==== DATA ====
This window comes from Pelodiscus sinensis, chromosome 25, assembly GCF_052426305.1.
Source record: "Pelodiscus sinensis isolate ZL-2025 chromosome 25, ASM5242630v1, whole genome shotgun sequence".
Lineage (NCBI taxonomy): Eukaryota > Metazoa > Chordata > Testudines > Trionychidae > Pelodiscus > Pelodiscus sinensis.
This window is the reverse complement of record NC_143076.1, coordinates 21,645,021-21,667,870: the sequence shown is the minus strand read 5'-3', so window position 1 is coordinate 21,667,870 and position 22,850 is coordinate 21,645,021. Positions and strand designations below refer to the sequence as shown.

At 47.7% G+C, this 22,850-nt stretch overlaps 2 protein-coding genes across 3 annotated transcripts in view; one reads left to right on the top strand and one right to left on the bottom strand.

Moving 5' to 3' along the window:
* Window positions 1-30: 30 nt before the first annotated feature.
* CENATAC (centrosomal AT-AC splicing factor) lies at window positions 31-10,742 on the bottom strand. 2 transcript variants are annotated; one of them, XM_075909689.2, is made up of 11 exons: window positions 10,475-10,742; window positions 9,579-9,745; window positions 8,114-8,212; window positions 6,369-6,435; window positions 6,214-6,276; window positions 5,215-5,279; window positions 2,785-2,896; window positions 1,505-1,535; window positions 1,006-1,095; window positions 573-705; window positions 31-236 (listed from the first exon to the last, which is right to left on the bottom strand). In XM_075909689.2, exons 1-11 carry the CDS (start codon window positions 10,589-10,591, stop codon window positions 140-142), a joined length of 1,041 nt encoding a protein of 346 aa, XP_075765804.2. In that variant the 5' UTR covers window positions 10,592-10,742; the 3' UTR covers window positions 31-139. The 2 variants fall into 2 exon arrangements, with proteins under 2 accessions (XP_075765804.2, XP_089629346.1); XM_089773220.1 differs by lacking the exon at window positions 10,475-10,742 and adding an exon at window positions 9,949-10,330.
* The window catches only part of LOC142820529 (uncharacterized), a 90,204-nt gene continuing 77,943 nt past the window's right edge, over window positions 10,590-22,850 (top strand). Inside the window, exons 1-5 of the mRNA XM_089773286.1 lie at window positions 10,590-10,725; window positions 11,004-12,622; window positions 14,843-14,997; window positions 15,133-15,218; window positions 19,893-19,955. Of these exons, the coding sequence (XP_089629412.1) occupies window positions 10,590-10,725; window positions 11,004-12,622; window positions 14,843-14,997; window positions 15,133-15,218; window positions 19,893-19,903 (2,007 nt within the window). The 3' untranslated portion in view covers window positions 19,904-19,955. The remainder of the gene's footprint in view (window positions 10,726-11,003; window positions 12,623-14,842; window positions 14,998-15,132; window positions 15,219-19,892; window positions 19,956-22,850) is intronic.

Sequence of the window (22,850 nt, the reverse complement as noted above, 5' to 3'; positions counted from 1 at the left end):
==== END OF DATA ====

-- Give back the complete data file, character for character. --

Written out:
This window comes from Pelodiscus sinensis, chromosome 25, assembly GCF_052426305.1.
Source record: "Pelodiscus sinensis isolate ZL-2025 chromosome 25, ASM5242630v1, whole genome shotgun sequence".
Lineage (NCBI taxonomy): Eukaryota > Metazoa > Chordata > Testudines > Trionychidae > Pelodiscus > Pelodiscus sinensis.
This window is the reverse complement of record NC_143076.1, coordinates 21,645,021-21,667,870: the sequence shown is the minus strand read 5'-3', so window position 1 is coordinate 21,667,870 and position 22,850 is coordinate 21,645,021. Positions and strand designations below refer to the sequence as shown.

At 47.7% G+C, this 22,850-nt stretch overlaps 2 protein-coding genes across 3 annotated transcripts in view; one reads left to right on the top strand and one right to left on the bottom strand.

Moving 5' to 3' along the window:
* Window positions 1-30: 30 nt before the first annotated feature.
* CENATAC (centrosomal AT-AC splicing factor) lies at window positions 31-10,742 on the bottom strand. 2 transcript variants are annotated; one of them, XM_075909689.2, is made up of 11 exons: window positions 10,475-10,742; window positions 9,579-9,745; window positions 8,114-8,212; window positions 6,369-6,435; window positions 6,214-6,276; window positions 5,215-5,279; window positions 2,785-2,896; window positions 1,505-1,535; window positions 1,006-1,095; window positions 573-705; window positions 31-236 (listed from the first exon to the last, which is right to left on the bottom strand). In XM_075909689.2, exons 1-11 carry the CDS (start codon window positions 10,589-10,591, stop codon window positions 140-142), a joined length of 1,041 nt encoding a protein of 346 aa, XP_075765804.2. In that variant the 5' UTR covers window positions 10,592-10,742; the 3' UTR covers window positions 31-139. The 2 variants fall into 2 exon arrangements, with proteins under 2 accessions (XP_075765804.2, XP_089629346.1); XM_089773220.1 differs by lacking the exon at window positions 10,475-10,742 and adding an exon at window positions 9,949-10,330.
* The window catches only part of LOC142820529 (uncharacterized), a 90,204-nt gene continuing 77,943 nt past the window's right edge, over window positions 10,590-22,850 (top strand). Inside the window, exons 1-5 of the mRNA XM_089773286.1 lie at window positions 10,590-10,725; window positions 11,004-12,622; window positions 14,843-14,997; window positions 15,133-15,218; window positions 19,893-19,955. Of these exons, the coding sequence (XP_089629412.1) occupies window positions 10,590-10,725; window positions 11,004-12,622; window positions 14,843-14,997; window positions 15,133-15,218; window positions 19,893-19,903 (2,007 nt within the window). The 3' untranslated portion in view covers window positions 19,904-19,955. The remainder of the gene's footprint in view (window positions 10,726-11,003; window positions 12,623-14,842; window positions 14,998-15,132; window positions 15,219-19,892; window positions 19,956-22,850) is intronic.

Sequence of the window (22,850 nt, the reverse complement as noted above, 5' to 3'; positions counted from 1 at the left end):